Conversable Economist Timothy Taylor has an excellent post on the net international investment position of the United States. Tim has been hitting two-baggers, three-baggers, and home runs for a long time now. If you want to see a well-informed economist write calmly about the modern economic landscape and if you don't have his blog on your RSS feed, I highly recommend that you do so.
You can see a criticism coming, right? Why would I praise him this heavily if I'm not about to make a criticism. Well, you're right. I am. But the praise above is completely genuine.
My criticism is of the language Timothy and the IMF use to talk about net international investment positions. Both the IMF and Tim claim that if foreigners own more U.S. assets than Americans own of foreign assets, then the United States is a net debtor. That's wrong.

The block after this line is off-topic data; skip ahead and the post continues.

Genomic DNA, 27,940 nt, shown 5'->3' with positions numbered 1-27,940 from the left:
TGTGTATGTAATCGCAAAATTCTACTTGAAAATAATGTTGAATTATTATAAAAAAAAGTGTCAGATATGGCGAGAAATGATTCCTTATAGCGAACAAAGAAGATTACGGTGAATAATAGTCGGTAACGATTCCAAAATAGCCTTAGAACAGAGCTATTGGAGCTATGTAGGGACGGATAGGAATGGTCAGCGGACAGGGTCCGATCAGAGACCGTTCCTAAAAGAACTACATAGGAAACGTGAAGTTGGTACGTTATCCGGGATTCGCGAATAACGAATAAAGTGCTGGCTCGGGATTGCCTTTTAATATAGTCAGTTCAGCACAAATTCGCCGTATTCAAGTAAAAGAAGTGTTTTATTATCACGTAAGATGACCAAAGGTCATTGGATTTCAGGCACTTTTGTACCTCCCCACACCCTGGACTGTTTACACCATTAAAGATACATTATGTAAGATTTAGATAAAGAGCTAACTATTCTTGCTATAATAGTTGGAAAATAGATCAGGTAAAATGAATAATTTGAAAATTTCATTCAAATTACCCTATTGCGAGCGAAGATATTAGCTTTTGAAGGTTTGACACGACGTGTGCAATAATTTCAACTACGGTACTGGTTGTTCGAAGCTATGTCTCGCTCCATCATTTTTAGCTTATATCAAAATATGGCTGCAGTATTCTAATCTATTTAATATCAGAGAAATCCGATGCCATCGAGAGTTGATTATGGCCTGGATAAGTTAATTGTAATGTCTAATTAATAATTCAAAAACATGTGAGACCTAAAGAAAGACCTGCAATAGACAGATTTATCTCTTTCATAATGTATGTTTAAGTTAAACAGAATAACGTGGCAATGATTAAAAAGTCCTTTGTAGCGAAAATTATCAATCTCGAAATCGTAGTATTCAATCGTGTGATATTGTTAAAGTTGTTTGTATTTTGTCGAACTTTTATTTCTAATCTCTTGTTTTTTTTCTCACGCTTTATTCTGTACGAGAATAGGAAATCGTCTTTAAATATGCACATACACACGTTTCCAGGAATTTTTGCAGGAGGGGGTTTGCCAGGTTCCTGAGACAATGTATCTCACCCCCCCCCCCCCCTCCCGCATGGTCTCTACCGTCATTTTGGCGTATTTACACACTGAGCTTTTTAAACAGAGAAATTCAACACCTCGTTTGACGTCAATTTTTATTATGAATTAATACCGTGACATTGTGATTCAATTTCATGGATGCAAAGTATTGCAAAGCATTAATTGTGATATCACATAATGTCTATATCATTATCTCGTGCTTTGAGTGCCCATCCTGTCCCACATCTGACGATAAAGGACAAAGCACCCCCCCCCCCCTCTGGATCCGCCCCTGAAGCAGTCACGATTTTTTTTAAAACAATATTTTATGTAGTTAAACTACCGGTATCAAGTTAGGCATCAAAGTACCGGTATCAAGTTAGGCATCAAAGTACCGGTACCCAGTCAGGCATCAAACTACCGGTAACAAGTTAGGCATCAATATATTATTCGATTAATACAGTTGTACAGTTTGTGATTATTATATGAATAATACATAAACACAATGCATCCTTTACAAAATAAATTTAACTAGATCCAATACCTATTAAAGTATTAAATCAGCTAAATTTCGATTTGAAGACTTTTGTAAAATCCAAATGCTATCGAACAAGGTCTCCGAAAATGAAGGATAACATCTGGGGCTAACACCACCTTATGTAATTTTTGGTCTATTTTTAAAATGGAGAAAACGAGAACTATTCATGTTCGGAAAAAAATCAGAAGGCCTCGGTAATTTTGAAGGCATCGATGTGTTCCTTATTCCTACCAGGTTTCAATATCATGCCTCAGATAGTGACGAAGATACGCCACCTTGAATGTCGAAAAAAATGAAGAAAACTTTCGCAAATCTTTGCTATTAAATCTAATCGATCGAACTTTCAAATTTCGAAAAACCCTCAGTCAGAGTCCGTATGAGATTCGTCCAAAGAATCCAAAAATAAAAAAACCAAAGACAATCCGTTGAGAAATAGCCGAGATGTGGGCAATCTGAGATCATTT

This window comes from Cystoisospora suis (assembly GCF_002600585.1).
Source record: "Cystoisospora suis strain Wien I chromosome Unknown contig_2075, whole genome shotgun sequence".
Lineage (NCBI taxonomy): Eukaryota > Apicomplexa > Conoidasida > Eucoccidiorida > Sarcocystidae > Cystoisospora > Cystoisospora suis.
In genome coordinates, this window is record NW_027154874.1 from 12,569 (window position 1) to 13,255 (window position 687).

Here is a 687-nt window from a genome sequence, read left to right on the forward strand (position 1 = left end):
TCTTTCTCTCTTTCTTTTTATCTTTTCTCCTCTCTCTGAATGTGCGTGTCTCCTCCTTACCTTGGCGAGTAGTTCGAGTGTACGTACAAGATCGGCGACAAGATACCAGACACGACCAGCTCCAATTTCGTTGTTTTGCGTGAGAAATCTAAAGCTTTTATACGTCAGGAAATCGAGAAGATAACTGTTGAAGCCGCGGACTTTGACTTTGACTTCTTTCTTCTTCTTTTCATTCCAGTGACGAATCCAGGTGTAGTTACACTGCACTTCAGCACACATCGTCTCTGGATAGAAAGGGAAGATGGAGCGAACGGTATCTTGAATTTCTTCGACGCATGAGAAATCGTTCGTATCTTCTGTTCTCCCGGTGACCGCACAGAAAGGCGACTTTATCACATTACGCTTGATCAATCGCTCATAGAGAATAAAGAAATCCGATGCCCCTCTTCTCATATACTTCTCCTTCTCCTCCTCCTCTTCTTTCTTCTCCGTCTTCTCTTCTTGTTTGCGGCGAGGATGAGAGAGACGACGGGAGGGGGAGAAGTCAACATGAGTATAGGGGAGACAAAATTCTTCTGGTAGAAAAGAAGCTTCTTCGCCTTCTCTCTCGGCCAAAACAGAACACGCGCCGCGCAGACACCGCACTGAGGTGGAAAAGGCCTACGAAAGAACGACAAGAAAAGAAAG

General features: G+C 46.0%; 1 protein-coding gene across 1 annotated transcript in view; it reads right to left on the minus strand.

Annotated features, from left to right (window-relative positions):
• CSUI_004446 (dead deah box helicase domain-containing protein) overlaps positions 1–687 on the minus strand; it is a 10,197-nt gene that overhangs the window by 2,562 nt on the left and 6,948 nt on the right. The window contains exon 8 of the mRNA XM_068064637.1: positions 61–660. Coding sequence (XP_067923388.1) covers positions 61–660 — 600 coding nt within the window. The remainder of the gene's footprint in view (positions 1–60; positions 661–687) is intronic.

First, no economist or journalist who claims that America is a net debtor has presented data on net debt. Those who write about the subject typically classify foreign-owned U.S. stocks and real estate as debt. But they are not: My ownership of my house, for example, makes no one indebted to me.
The admittedly cumbersome term to describe what people are concerned about is the U.S. net international investment position, that is, U.S. assets abroad--stocks, bonds, structures, and equipment--minus foreign-owned assets here.